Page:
Slow-train diplomacy, Copenhagen to Kiel, and back
again, then on to Hamburg. After months of this,

at night in your hotel room, does Schleswig-Holstein
slip into an easy sleep? Or do you dream battle cries
in dialects you can’t quite understand?

In a deadened night, do you wake to quick boots
marching below your window? By the glare of dawn
on helmets, do you see that all your diplomacy

is as lost as Lord Palmerston’s memory
and the good professor’s mind?

I selected this from among a number of contenders, not because it is typical—I’d be hard pressed to identify a “typical” poetic mode in this issue’s non-Japanese-related poems—but both this poem’s subject and treatment interest me. (I’m a bit of a history buff, though European history is far from my strong suit.) The short stories, also, provide a range of approach to what makes a story.

snow in the city
nobody home
in the cardboard box

Bill Kenney

from the top
of the Space Needle
he phones me
the connection
still clear, after years

Janet Lynn Davis

These two, a haiku and a tanka, respectively, are by writers new to me, but among many names very recognizable in the English-language haiku and tanka communities, such as An’ya, Curtis Dunlap, Peggy Willis Lyles, John Barlow, Cathy Drinkwater Better, Sanford Goldstein, etc.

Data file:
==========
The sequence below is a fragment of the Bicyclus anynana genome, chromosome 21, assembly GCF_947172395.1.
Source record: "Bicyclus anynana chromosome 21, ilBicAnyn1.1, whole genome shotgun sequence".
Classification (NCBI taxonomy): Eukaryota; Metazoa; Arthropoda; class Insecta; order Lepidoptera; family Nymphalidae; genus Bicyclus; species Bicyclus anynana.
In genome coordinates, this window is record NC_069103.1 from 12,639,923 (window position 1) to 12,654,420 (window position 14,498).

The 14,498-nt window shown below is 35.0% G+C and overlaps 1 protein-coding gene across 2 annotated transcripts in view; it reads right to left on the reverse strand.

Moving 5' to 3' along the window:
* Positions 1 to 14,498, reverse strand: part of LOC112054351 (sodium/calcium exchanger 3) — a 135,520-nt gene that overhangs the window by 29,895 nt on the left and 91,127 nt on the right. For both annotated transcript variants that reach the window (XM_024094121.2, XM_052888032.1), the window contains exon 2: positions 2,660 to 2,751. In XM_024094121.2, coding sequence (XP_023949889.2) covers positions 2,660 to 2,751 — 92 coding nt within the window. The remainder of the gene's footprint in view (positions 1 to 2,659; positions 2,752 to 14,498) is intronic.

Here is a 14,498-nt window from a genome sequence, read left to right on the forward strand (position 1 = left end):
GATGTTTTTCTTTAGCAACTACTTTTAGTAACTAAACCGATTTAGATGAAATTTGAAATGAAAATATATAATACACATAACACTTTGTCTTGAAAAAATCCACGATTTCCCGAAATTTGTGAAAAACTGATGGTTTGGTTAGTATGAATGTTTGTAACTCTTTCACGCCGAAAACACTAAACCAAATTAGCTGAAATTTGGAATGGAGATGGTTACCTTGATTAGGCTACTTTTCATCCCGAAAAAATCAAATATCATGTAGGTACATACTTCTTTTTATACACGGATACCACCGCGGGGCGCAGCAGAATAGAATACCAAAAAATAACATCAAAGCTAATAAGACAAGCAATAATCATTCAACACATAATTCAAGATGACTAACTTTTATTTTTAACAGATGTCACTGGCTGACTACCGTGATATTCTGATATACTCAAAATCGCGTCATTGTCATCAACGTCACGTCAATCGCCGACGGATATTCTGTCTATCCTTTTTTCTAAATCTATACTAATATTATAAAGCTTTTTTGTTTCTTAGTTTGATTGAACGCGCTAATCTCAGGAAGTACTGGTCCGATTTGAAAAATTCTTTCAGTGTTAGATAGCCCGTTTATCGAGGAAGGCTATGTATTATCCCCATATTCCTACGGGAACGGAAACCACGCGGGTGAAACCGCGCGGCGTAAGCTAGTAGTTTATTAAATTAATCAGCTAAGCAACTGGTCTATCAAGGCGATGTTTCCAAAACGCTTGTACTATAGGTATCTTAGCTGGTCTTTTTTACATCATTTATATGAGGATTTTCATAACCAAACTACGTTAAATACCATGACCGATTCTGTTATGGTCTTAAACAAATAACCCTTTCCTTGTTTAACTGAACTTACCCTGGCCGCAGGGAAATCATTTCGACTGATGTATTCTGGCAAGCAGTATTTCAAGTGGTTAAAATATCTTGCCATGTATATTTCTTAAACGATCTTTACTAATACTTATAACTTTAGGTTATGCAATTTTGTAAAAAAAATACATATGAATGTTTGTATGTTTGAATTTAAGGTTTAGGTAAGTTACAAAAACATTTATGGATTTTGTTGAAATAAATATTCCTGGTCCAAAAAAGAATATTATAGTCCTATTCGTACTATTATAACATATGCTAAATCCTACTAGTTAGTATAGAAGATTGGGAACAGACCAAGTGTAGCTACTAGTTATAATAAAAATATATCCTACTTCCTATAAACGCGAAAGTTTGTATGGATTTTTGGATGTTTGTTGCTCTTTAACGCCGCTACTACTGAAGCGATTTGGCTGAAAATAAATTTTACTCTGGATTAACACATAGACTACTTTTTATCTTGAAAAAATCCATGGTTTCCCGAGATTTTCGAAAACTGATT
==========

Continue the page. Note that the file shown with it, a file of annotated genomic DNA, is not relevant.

The intent to produce a cleanly designed magazine of quality writing clearly emerges from these 32 (not 31) pages, and as the magazine progresses I’m sure we’ll see improvements in detail, like losing the unneeded word “by” in front of an author’s name—a carryover from journalistic style that’s not needed in a lit. mag. (I wonder why they didn’t treat all poems the same, with authorship indicated at the ends of poems, as they did with haiku/senryu and tanka. And I hope they’ll study up on the proper presentation of dashes, etc.) The relative freedom of the large page-size and modest type (10 point) has been put to good use, allowing for two columns or more on the poetry pages and accommodating long-line poems as well as those with more typical short lines as above, while still allowing for enough white space to make reading pleasant.